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What is a utility patent?

A utility patent is a patent that protects any “novel” and “non-obvious” useful process, machine, manufacture, or composition of matter, or a new and useful improvement thereof. A simple way to describe what a utility patent protects is that it protects how an article is used and functions.

Over 90% of all patents issued by the USPTO are utility patents, and this is the type of patent most people think about when they hear the term “patented.”


One Example: Nintendo Co. Ltd

Nintendo Switch utility patent image.

Nintendo Co. Ltd has a multitude of utility patents and has several related to the famous Nintendo Switch. For example, in US9724601B2, Nintendo Co. Ltd holds a patent for a game controller. The patent describes a game controller that is removably attachable to a main unit having a main unit-side slide member and configured to execute a game process. Thus, this patent relates to the functionality of the Nintendo Switch.


Utility Patent Expiration

Generally, a utility patent permits its owner to stop others from making, using, or selling the invention for a period of up to twenty years from the filing date of patent application. In the case of US9724601B2, the utility patent was filed on June 10th, 2016, was issued on August 8th, 2017, and is set to expire on June 10th, 2036. In some cases determined by the USPTO, the term for a patent may be adjusted for a variety of reasons, such as prosecution delays. It is important to confirm the expiration dates of your patents by checking the first page of your issued patent document.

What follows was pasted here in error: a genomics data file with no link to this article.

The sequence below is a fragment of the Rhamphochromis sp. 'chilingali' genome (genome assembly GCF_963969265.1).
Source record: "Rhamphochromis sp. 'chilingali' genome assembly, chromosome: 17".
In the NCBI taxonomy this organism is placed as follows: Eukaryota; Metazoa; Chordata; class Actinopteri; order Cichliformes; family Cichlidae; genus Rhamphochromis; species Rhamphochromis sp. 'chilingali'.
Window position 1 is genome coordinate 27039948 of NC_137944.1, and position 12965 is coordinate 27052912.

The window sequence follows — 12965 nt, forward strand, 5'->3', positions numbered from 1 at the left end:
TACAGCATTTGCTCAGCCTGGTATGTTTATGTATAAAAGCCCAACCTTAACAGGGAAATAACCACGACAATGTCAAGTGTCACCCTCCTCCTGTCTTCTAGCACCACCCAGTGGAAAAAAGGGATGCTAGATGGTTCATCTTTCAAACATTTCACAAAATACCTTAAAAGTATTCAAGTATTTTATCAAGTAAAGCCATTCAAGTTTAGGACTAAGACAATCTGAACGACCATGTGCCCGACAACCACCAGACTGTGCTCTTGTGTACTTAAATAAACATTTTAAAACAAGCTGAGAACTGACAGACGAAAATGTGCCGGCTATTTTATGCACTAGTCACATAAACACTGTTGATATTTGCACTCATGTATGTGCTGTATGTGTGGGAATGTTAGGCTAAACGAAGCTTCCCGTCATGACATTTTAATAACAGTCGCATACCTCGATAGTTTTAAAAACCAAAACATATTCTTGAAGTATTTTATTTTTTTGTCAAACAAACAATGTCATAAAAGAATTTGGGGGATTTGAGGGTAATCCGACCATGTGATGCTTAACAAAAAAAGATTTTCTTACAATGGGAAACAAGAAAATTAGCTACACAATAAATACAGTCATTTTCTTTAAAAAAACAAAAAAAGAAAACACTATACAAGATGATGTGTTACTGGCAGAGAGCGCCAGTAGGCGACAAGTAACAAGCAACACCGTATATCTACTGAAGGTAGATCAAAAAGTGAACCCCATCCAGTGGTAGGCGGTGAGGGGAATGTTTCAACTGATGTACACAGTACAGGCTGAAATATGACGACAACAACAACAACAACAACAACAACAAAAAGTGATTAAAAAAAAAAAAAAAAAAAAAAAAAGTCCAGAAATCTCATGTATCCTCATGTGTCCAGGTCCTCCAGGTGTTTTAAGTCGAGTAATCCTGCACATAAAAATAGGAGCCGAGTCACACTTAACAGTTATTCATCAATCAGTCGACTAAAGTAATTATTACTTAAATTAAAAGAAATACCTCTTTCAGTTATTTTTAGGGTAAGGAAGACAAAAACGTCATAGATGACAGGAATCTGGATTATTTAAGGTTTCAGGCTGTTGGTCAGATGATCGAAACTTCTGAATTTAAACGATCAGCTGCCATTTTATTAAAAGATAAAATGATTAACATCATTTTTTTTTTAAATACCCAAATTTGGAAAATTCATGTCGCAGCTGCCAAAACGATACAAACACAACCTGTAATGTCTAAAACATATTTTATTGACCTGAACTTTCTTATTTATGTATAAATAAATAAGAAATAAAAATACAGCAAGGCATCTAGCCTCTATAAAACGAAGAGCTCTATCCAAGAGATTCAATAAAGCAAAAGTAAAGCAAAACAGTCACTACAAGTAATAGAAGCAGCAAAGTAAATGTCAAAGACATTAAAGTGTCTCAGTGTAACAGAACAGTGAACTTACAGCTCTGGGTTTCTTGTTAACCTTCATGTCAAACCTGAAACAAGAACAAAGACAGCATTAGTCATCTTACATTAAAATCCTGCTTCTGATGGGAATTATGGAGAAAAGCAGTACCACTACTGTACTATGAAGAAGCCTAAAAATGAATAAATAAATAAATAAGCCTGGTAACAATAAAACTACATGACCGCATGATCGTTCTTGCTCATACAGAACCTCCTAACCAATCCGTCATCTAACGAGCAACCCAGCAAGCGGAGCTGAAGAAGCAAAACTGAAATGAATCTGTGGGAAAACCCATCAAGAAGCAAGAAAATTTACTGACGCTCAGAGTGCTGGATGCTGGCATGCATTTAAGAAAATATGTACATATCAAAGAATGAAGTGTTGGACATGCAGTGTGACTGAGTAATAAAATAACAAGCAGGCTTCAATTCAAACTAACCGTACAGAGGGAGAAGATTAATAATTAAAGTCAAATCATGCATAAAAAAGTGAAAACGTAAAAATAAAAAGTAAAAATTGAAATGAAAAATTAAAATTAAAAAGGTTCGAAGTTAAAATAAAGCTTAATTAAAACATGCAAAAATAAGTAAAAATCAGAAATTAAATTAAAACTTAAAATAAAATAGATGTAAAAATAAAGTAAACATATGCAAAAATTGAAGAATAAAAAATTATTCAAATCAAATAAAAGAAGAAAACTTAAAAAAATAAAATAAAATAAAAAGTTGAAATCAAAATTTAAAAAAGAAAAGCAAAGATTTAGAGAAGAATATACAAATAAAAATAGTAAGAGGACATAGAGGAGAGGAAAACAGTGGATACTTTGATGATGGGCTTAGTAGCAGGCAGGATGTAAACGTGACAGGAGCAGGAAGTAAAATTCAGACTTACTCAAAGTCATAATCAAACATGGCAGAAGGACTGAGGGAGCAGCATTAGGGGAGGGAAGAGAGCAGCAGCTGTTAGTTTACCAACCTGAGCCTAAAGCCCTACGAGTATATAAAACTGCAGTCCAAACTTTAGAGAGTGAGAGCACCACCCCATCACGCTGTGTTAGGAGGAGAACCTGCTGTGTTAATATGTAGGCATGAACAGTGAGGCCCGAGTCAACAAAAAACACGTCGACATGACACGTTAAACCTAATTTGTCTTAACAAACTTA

Advantages and disadvantages of a utility patent

Over 90% of all patent applications issued each year by the USPTO are utility patents and for good reason. The scope of protection of utility patents can be vastly different than that of a design patent. A utility patent allows for your patent attorney to carefully outline what would be covered by your patent in claims. Additionally, a utility patent can include and potentially protect different versions of your invention.

There are two major potential disadvantages to pursuing a utility patent: cost and time. The patent application process can take 2-5 years, and costs could increase during this long process. Additionally, the 20-year limit starts when the application is filed.



The protection coverage of a utility patent and design patent is different. It is important to evaluate what aspects of your invention you would like to stop others from copying. Additionally, the time and costs of utility and design patents are different. As an entrepreneur, you will need to decide whether pursuing a utility and/or design patent fits within your plans for your business.

Either way, it is important to protect your invention and potentially stop others from infringing on your ideas.

Author: Savanah McLendon.

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